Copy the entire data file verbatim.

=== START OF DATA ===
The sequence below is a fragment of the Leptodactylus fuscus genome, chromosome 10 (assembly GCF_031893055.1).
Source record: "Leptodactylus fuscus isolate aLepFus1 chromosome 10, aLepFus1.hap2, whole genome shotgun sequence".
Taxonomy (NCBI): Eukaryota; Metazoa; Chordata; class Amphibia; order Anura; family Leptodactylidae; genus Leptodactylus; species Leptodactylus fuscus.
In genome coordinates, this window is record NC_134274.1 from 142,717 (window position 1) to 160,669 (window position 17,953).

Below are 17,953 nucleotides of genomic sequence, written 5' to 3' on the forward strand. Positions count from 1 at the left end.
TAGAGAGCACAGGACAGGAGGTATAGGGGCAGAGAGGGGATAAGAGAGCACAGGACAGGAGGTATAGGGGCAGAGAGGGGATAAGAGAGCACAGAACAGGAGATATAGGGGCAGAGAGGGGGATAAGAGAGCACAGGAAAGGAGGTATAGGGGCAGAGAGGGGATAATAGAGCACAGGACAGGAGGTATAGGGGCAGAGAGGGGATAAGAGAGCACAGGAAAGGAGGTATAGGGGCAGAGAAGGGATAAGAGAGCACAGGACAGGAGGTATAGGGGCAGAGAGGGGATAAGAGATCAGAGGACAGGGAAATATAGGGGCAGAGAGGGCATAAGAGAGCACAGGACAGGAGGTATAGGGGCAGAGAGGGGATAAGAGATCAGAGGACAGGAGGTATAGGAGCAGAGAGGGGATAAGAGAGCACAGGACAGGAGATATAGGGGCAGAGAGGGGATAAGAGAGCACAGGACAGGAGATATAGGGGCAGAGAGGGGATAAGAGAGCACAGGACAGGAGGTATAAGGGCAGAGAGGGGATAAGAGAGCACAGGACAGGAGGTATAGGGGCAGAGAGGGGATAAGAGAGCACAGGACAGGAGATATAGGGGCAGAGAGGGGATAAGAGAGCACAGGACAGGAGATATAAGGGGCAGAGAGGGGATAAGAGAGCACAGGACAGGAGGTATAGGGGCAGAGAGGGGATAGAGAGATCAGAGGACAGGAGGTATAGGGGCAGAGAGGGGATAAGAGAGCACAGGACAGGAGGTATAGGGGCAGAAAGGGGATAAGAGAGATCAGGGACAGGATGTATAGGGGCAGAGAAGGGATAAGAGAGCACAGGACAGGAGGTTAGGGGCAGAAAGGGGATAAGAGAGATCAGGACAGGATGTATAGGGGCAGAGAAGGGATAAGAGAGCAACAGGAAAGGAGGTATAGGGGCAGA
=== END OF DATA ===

The sequence below is a fragment of the Leptodactylus fuscus genome, chromosome 10 (assembly GCF_031893055.1).
Source record: "Leptodactylus fuscus isolate aLepFus1 chromosome 10, aLepFus1.hap2, whole genome shotgun sequence".
Taxonomy (NCBI): Eukaryota; Metazoa; Chordata; class Amphibia; order Anura; family Leptodactylidae; genus Leptodactylus; species Leptodactylus fuscus.
In genome coordinates, this window is record NC_134274.1 from 142,717 (window position 1) to 160,669 (window position 17,953).

Below are 17,953 nucleotides of genomic sequence, written 5' to 3' on the forward strand. Positions count from 1 at the left end.
TAGAGAGCACAGGACAGGAGGTATAGGGGCAGAGAGGGGATAAGAGAGCACAGGACAGGAGGTATAGGGGCAGAGAGGGGATAAGAGAGCACAGAACAGGAGATATAGGGGCAGAGAGGGGGATAAGAGAGCACAGGAAAGGAGGTATAGGGGCAGAGAGGGGATAATAGAGCACAGGACAGGAGGTATAGGGGCAGAGAGGGGATAAGAGAGCACAGGAAAGGAGGTATAGGGGCAGAGAAGGGATAAGAGAGCACAGGACAGGAGGTATAGGGGCAGAGAGGGGATAAGAGATCAGAGGACAGGGAAATATAGGGGCAGAGAGGGCATAAGAGAGCACAGGACAGGAGGTATAGGGGCAGAGAGGGGATAAGAGATCAGAGGACAGGAGGTATAGGAGCAGAGAGGGGATAAGAGAGCACAGGACAGGAGATATAGGGGCAGAGAGGGGATAAGAGAGCACAGGACAGGAGATATAGGGGCAGAGAGGGGATAAGAGAGCACAGGACAGGAGGTATAAGGGCAGAGAGGGGATAAGAGAGCACAGGACAGGAGGTATAGGGGCAGAGAGGGGATAAGAGAGCACAGGACAGGAGATATAGGGGCAGAGAGGGGATAAGAGAGCACAGGACAGGAGATATAAGGGGCAGAGAGGGGATAAGAGAGCACAGGACAGGAGGTATAGGGGCAGAGAGGGGATAGAGAGATCAGAGGACAGGAGGTATAGGGGCAGAGAGGGGATAAGAGAGCACAGGACAGGAGGTATAGGGGCAGAAAGGGGATAAGAGAGATCAGGGACAGGATGTATAGGGGCAGAGAAGGGATAAGAGAGCACAGGACAGGAGGTTAGGGGCAGAAAGGGGATAAGAGAGATCAGGACAGGATGTATAGGGGCAGAGAAGGGATAAGAGAGCAACAGGAAAGGAGGTATAGGGGCAGA